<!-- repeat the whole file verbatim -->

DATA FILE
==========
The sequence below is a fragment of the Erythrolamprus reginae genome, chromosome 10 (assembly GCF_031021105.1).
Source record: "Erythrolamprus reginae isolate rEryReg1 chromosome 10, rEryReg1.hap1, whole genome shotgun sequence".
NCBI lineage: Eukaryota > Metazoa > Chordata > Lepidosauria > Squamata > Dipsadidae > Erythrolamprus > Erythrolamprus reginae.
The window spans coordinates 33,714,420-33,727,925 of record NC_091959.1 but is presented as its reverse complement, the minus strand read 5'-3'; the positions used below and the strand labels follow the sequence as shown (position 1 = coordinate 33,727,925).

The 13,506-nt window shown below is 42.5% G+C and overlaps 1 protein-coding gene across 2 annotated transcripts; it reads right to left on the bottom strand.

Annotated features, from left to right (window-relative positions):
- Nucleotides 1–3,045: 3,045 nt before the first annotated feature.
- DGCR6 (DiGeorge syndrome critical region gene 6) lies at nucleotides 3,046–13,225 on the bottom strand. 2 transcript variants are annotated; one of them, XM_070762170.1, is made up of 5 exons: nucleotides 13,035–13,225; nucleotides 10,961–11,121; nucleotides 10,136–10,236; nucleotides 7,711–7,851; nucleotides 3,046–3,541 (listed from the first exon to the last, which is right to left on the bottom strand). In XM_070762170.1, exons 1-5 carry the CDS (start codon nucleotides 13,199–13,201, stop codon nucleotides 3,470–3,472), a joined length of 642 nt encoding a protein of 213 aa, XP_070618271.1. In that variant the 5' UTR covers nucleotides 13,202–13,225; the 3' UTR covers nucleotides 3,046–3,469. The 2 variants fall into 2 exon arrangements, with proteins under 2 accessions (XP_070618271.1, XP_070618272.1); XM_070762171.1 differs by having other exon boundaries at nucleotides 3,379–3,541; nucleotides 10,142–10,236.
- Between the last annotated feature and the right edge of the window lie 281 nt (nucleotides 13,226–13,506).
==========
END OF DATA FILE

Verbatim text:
The sequence below is a fragment of the Erythrolamprus reginae genome, chromosome 10 (assembly GCF_031021105.1).
Source record: "Erythrolamprus reginae isolate rEryReg1 chromosome 10, rEryReg1.hap1, whole genome shotgun sequence".
NCBI lineage: Eukaryota > Metazoa > Chordata > Lepidosauria > Squamata > Dipsadidae > Erythrolamprus > Erythrolamprus reginae.
The window spans coordinates 33,714,420-33,727,925 of record NC_091959.1 but is presented as its reverse complement, the minus strand read 5'-3'; the positions used below and the strand labels follow the sequence as shown (position 1 = coordinate 33,727,925).

The 13,506-nt window shown below is 42.5% G+C and overlaps 1 protein-coding gene across 2 annotated transcripts; it reads right to left on the bottom strand.

Annotated features, from left to right (window-relative positions):
- Nucleotides 1–3,045: 3,045 nt before the first annotated feature.
- DGCR6 (DiGeorge syndrome critical region gene 6) lies at nucleotides 3,046–13,225 on the bottom strand. 2 transcript variants are annotated; one of them, XM_070762170.1, is made up of 5 exons: nucleotides 13,035–13,225; nucleotides 10,961–11,121; nucleotides 10,136–10,236; nucleotides 7,711–7,851; nucleotides 3,046–3,541 (listed from the first exon to the last, which is right to left on the bottom strand). In XM_070762170.1, exons 1-5 carry the CDS (start codon nucleotides 13,199–13,201, stop codon nucleotides 3,470–3,472), a joined length of 642 nt encoding a protein of 213 aa, XP_070618271.1. In that variant the 5' UTR covers nucleotides 13,202–13,225; the 3' UTR covers nucleotides 3,046–3,469. The 2 variants fall into 2 exon arrangements, with proteins under 2 accessions (XP_070618271.1, XP_070618272.1); XM_070762171.1 differs by having other exon boundaries at nucleotides 3,379–3,541; nucleotides 10,142–10,236.
- Between the last annotated feature and the right edge of the window lie 281 nt (nucleotides 13,226–13,506).